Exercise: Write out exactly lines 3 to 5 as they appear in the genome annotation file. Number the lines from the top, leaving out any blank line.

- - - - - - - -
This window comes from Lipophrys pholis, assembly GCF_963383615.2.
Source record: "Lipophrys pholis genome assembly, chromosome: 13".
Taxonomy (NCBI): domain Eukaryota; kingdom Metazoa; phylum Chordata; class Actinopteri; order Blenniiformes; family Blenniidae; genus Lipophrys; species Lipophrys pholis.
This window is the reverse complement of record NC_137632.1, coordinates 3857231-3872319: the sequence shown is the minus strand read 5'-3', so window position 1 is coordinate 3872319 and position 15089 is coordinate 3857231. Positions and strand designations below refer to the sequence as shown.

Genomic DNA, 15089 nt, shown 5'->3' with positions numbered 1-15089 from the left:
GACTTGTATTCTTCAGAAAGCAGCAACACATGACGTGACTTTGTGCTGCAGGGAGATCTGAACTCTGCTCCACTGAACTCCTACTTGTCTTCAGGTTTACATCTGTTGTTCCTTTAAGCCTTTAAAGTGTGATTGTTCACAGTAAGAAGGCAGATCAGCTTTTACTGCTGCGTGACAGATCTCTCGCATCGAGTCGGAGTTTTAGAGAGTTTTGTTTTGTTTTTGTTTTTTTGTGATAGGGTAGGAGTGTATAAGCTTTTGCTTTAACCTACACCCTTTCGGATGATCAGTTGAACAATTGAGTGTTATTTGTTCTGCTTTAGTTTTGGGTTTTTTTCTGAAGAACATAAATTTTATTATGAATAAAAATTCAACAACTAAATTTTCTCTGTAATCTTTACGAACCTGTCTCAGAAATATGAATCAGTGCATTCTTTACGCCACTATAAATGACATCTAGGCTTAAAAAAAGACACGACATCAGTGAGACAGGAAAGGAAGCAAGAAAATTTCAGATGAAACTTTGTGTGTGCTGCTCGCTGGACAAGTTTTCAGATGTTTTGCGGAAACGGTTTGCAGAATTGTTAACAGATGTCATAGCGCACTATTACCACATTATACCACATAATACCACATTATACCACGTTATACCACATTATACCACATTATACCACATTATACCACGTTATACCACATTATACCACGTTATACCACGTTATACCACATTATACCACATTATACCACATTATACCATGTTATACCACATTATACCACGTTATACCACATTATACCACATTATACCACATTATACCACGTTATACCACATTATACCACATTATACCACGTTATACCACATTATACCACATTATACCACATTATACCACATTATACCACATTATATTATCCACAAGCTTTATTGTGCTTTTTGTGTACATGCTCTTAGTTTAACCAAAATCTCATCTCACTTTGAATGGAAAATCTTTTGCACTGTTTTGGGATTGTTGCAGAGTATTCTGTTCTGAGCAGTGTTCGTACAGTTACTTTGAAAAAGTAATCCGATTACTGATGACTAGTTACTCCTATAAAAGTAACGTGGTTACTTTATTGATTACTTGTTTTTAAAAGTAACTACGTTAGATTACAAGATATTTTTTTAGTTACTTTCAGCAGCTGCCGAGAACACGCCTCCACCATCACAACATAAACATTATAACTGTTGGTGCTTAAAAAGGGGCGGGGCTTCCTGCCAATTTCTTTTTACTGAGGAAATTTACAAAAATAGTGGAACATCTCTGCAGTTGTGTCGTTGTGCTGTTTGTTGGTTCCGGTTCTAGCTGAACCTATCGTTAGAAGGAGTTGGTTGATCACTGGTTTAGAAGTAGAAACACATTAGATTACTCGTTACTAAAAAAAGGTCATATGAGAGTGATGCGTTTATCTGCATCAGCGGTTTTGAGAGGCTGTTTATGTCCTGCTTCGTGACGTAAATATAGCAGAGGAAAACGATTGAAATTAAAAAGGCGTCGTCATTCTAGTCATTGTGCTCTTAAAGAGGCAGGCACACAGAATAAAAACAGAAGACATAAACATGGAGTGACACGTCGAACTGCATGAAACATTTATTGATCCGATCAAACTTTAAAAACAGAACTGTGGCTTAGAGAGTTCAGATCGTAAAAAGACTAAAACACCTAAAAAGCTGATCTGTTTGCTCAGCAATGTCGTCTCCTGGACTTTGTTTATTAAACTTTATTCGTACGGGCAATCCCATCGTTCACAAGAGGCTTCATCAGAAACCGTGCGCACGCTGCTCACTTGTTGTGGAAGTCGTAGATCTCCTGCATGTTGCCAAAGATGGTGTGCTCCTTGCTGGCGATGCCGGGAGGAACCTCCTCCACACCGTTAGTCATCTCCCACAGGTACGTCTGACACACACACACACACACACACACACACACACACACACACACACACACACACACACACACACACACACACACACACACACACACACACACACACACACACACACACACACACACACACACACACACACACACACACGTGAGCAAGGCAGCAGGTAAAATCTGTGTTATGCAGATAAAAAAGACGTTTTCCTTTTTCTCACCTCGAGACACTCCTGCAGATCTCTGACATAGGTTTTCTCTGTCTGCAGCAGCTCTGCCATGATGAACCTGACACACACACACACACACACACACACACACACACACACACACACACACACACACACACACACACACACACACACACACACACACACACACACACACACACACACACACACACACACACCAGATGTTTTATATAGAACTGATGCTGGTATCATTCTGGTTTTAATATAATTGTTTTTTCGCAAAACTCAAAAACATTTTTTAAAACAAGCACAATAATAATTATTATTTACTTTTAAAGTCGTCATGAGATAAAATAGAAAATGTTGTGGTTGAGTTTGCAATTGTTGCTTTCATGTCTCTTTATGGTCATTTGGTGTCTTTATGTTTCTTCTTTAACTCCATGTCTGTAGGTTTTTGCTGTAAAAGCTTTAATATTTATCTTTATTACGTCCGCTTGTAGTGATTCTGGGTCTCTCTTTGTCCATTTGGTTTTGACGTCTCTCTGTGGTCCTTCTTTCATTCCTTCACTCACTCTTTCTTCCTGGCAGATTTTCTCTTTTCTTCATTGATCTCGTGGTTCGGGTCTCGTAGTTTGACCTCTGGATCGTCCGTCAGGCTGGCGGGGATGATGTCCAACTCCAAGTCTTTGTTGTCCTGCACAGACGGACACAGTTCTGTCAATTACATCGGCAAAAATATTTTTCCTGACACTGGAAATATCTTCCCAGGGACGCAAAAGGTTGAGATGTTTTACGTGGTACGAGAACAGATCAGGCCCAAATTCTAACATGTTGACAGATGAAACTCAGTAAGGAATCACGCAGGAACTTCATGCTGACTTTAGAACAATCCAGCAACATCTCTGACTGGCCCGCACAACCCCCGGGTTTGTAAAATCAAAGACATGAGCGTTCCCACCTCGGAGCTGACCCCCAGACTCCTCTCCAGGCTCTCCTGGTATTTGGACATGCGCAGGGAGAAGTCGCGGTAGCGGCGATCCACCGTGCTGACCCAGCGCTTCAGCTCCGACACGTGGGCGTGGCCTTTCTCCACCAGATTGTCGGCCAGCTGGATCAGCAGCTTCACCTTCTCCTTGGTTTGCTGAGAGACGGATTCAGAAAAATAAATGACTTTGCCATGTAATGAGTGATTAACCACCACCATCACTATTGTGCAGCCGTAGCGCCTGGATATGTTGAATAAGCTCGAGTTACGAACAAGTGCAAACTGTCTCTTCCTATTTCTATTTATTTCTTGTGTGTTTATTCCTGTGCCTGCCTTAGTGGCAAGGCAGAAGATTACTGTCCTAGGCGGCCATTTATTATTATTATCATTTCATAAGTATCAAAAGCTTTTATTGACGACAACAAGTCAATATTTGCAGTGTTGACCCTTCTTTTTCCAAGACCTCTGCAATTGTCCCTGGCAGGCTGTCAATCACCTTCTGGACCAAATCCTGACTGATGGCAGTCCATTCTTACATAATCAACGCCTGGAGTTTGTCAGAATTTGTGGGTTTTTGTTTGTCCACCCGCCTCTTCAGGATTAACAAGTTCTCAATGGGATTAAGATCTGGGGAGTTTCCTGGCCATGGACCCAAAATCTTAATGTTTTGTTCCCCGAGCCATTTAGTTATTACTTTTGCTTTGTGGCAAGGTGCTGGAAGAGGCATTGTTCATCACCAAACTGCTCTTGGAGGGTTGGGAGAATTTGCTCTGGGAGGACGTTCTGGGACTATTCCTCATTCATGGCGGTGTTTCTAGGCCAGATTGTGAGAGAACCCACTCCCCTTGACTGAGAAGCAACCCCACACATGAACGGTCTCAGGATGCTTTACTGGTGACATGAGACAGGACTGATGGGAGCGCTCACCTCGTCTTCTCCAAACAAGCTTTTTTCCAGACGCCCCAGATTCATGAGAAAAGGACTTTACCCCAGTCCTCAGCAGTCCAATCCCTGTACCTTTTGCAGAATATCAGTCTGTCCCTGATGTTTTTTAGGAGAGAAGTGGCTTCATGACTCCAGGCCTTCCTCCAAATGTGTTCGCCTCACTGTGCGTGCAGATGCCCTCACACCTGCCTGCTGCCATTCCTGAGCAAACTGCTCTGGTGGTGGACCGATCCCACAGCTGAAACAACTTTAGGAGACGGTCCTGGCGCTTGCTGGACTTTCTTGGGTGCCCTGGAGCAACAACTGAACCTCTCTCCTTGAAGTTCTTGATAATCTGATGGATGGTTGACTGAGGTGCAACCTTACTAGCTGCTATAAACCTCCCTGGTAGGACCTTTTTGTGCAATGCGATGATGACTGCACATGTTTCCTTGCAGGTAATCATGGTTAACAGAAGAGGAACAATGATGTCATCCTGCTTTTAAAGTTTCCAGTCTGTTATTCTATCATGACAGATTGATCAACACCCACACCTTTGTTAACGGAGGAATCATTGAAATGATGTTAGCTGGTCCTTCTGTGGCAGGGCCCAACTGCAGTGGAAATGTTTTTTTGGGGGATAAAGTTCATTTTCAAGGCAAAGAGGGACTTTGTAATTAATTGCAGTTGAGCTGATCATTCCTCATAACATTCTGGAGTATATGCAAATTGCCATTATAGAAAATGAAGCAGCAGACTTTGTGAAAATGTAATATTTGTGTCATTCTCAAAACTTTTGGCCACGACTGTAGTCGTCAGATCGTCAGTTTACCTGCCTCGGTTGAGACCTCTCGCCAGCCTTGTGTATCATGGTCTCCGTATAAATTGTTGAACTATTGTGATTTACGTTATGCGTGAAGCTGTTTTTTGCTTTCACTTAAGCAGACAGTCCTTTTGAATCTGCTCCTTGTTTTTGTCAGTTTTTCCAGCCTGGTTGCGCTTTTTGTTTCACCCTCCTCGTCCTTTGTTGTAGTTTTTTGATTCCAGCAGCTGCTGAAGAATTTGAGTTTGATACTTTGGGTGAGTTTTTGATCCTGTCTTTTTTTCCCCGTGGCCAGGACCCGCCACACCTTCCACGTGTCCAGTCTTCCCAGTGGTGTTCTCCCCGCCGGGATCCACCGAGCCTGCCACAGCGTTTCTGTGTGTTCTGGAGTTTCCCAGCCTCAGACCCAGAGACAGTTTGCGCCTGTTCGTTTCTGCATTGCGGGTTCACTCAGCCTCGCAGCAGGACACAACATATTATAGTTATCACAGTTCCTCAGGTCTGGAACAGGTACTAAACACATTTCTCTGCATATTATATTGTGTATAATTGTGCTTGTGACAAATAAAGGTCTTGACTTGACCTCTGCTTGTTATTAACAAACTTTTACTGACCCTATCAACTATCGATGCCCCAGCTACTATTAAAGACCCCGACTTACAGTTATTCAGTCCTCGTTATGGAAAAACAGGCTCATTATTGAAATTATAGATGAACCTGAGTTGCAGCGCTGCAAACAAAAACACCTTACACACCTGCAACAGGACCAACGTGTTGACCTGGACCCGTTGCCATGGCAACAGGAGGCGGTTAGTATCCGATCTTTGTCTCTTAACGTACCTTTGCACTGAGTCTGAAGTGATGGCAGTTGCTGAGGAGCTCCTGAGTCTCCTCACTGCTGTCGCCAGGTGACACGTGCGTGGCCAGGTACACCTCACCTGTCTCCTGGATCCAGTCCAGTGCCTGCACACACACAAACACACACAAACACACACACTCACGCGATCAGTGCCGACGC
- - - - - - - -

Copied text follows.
Taxonomy (NCBI): domain Eukaryota; kingdom Metazoa; phylum Chordata; class Actinopteri; order Blenniiformes; family Blenniidae; genus Lipophrys; species Lipophrys pholis.
This window is the reverse complement of record NC_137632.1, coordinates 3857231-3872319: the sequence shown is the minus strand read 5'-3', so window position 1 is coordinate 3872319 and position 15089 is coordinate 3857231. Positions and strand designations below refer to the sequence as shown.

Genomic DNA, 15089 nt, shown 5'->3' with positions numbered 1-15089 from the left: